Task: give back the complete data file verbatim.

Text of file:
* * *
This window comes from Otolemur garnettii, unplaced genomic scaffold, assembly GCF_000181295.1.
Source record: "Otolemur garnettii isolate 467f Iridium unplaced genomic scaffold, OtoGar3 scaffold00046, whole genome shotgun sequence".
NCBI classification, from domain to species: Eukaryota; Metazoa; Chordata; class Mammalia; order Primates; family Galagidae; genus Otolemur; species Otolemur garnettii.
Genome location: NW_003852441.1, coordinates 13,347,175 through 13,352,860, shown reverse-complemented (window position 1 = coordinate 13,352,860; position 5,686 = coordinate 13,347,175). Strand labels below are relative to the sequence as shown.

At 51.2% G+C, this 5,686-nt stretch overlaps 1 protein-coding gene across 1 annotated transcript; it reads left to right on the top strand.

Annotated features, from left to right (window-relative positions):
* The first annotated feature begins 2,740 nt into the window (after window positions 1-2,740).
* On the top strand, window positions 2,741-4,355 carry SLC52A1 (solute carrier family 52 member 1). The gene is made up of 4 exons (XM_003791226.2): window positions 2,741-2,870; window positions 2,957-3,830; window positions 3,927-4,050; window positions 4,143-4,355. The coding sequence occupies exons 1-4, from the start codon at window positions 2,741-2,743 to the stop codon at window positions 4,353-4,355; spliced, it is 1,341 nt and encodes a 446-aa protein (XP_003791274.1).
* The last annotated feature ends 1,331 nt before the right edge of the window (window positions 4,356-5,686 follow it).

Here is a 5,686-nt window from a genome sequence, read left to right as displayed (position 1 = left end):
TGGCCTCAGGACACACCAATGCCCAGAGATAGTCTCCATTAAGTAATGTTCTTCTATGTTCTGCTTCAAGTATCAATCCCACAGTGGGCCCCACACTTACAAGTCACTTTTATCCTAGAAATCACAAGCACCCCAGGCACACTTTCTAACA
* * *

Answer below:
This window comes from Otolemur garnettii, unplaced genomic scaffold, assembly GCF_000181295.1.
Source record: "Otolemur garnettii isolate 467f Iridium unplaced genomic scaffold, OtoGar3 scaffold00046, whole genome shotgun sequence".
NCBI classification, from domain to species: Eukaryota; Metazoa; Chordata; class Mammalia; order Primates; family Galagidae; genus Otolemur; species Otolemur garnettii.
Genome location: NW_003852441.1, coordinates 13,347,175 through 13,352,860, shown reverse-complemented (window position 1 = coordinate 13,352,860; position 5,686 = coordinate 13,347,175). Strand labels below are relative to the sequence as shown.

At 51.2% G+C, this 5,686-nt stretch overlaps 1 protein-coding gene across 1 annotated transcript; it reads left to right on the top strand.

Annotated features, from left to right (window-relative positions):
* The first annotated feature begins 2,740 nt into the window (after window positions 1-2,740).
* On the top strand, window positions 2,741-4,355 carry SLC52A1 (solute carrier family 52 member 1). The gene is made up of 4 exons (XM_003791226.2): window positions 2,741-2,870; window positions 2,957-3,830; window positions 3,927-4,050; window positions 4,143-4,355. The coding sequence occupies exons 1-4, from the start codon at window positions 2,741-2,743 to the stop codon at window positions 4,353-4,355; spliced, it is 1,341 nt and encodes a 446-aa protein (XP_003791274.1).
* The last annotated feature ends 1,331 nt before the right edge of the window (window positions 4,356-5,686 follow it).

Here is a 5,686-nt window from a genome sequence, read left to right as displayed (position 1 = left end):
TGGCCTCAGGACACACCAATGCCCAGAGATAGTCTCCATTAAGTAATGTTCTTCTATGTTCTGCTTCAAGTATCAATCCCACAGTGGGCCCCACACTTACAAGTCACTTTTATCCTAGAAATCACAAGCACCCCAGGCACACTTTCTAACA